|help wanted: Clojure CA by email||Stuart Halloway||10/28/12 5:30 AM|
I believe Andy Fingerhut asked a question about this, but can't
remember where, so starting a new thread. It seems that many serious
open source efforts have found ways to be comfortable with electronic
signatures on CAs. I would like to implement the same for Clojure.
If anybody is interested in putting together a proposal, that would be
welcome. Some questions I have are:
(1) What different approaches are in use? E.g. are project simply
trusting unsigned emails, or is some sort of digital signature in
(2) Has someone done the legal research for us? E.g. in a perfect
world we might find an announcement from a major vendor saying "we
have adopted electronic CAs, here are the implementation details and
why we (and you) should trust this process."
|Re: help wanted: Clojure CA by email||Clinton Dreisbach||10/28/12 5:47 AM|
OpenStack (http://wiki.openstack.org/CLA) uses Adobe EchoSign, which is really nice. Unfortunately, the pricing to have the nice widget that they have is very high ($300/month). I suppose one could contact Adobe and see if they offer a free/discounted version for open-source projects.
|Re: help wanted: Clojure CA by email||Robert Pitts||10/28/12 8:59 AM|
I've both used personally and have worked at companies that have used https://rightsignature.com/ to handle this sort of thing and been happy with the result.
|Re: help wanted: Clojure CA by email||Chris Granger||10/28/12 11:06 AM|
I'll be using https://www.hellosign.com/ for Light Table.
|Re: help wanted: Clojure CA by email||Paul Stadig||10/28/12 12:15 PM|
Like Stu, I'd be interested in the rationale for why other open source projects are doing what they are doing. It seems to me that the signed document is the important part.
People are not sending CAs by certified mail. Why should they have to cryptographically sign an e-mail? But IANAL.
|Re: help wanted: Clojure CA by email||Softaddicts||10/28/12 12:30 PM|
Lawyers insists on having a piece of paper... I searched for related ligation cases and did
not find any yet.
Softaddicts<lprefo...@softaddicts.ca> sent by ibisMail from my ipad!
|Re: help wanted: Clojure CA by email||Colin Jones||10/28/12 12:55 PM|
That may be the case for specific values of "lawyers", but a glance through the links from the Wikipedia page suggests that's not the case in general.
|Re: help wanted: Clojure CA by email||Softaddicts||10/28/12 1:19 PM|
You may not have read carefully the two paragraphs titled
"Controversial assumptions of electronic signature" and "By legal system".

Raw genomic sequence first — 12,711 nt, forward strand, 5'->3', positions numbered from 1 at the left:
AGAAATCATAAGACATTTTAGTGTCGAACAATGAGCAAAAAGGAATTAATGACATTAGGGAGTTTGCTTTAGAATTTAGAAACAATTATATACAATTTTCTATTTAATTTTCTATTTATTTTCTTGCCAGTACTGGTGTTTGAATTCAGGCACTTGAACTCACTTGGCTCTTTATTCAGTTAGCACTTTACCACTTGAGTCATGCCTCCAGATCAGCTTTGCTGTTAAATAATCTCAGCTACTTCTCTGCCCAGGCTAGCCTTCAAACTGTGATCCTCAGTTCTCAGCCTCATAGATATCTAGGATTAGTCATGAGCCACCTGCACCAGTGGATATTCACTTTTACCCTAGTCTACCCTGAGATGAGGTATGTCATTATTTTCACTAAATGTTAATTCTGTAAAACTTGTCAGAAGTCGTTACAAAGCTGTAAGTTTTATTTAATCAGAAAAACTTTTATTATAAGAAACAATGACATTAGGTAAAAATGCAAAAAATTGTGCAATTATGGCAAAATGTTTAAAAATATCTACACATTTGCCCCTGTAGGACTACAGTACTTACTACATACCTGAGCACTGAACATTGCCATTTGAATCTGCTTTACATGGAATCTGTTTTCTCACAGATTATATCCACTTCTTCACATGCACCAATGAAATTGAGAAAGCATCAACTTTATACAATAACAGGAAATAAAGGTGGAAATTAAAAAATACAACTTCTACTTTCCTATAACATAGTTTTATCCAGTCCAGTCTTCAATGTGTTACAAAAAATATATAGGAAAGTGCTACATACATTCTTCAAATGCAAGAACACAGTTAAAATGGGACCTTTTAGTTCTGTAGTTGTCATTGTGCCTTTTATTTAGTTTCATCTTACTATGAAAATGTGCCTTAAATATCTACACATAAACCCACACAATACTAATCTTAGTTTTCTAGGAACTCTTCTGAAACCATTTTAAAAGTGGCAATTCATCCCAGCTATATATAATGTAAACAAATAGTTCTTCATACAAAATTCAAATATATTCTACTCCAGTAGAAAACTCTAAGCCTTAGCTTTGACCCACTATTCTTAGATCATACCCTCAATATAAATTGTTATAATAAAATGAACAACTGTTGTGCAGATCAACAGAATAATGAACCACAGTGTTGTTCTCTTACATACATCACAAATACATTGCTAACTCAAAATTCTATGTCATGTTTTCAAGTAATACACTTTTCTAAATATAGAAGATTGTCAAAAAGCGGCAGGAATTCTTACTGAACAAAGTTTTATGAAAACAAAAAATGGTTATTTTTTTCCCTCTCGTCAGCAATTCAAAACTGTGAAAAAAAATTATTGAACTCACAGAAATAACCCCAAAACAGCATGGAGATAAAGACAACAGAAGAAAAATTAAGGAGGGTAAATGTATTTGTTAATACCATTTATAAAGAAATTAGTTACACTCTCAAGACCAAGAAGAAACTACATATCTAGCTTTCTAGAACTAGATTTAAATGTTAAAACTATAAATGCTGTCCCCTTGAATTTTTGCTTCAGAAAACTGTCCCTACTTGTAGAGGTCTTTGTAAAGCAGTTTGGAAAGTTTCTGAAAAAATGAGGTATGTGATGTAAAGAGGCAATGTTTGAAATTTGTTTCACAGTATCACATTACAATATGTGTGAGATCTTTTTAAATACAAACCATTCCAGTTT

Europeans are more advanced than the US so you have to be careful about
what you read and the source it refers to.
"Lawyers" are the people dealing with litigations and sometimes are even creating
them (like in the US). I would not toss away their opinions lightly,
However, I found this document:
This paragraph is interesting
"The distinction between correct and circumstantial evidence is that direct evidence categorically establishes the fact. Circumstantial evidence on the other hand is only suggestive of the fact. Authentication logs are generally accepted as direct evidence short of proof that another party used the access account."
This would suggest that getting CAs managed by an established third party service
would be a viable alternative assuming that they keep all the authentication stuff
handy. This would push back forgery arguments a bit out of the scope of a litigation
|Re: help wanted: Clojure CA by email||Paul deGrandis||10/28/12 5:34 PM|
First and foremost - thanks Stu (and everyone else involved) for helping to evolve Clojure.
- - -
It appears that both Scala and Python evolved their CA processes based on trends/works from Apache (http://www.apache.org/licenses/ see the CLA and CCLA sections)
A longer conversation about Python's CA and licensing can be found in various email threads from 2010-2011 as well as the PSF board meeting minutes. The concerns for Python have been a little different historically - Guido has had corporate lawyers generate the CA protections and has adapted the CA over time based on those interactions.  Their community has most recently struggled around small patches vs bigger changes, accepting fully-digital signatures , and unifying the CA across Python related projects (Jython, etc).
Regardless, it appears they have always accepted CAs by mail, fax, or photo of the signed document.
It would appear that internationally, these three methods are all well established (http://wiki.civiccommons.org/Contributor_Agreements#How_to_Accept_Code_and_Documentation_Contributions_Legally - I can dig up more references).
Scala has accepted scans of the CA document since version 1.0 
And it would appear that they rely upon legal advice provided at EPFL - so it's my assumption this method is also acceptable outside of the US.
- - - -
I'm of the opinion we don't need a third-party signature service, as there definitely seems to be ways to accept electronically sent CAs while still ensuring the same amount of legal protection.
I hope this helps. I'm more than happy to dig some more to pull up relevant history.
 - http://docs.python.org/2/license.html
 - http://www.python.org/psf/records/board/minutes/2011-03-21/#contributor-agreements-in-python-bug-tracker
 - http://email@example.com/msg01529.html (Caution, this grueling to get through)
 - http://www.scala-lang.org/sites/default/files/contributor_agreement.pdf
|Re: help wanted: Clojure CA by email||Softaddicts||10/28/12 6:30 PM|
It maybe because of my business oriented approach but when I see
formulations like this one:
"CLAs can generally be submitted electronically, at least in the U.S. (apparently because they do not transfer ownership of any copyrights). Many open source projects accept CLAs by email or web form."
I am not really convinced :) Terms like apprently make me uneasy plus the
vague geographic restriction.
It's not because someone else does it that it makes it legal or an efficient umbrella to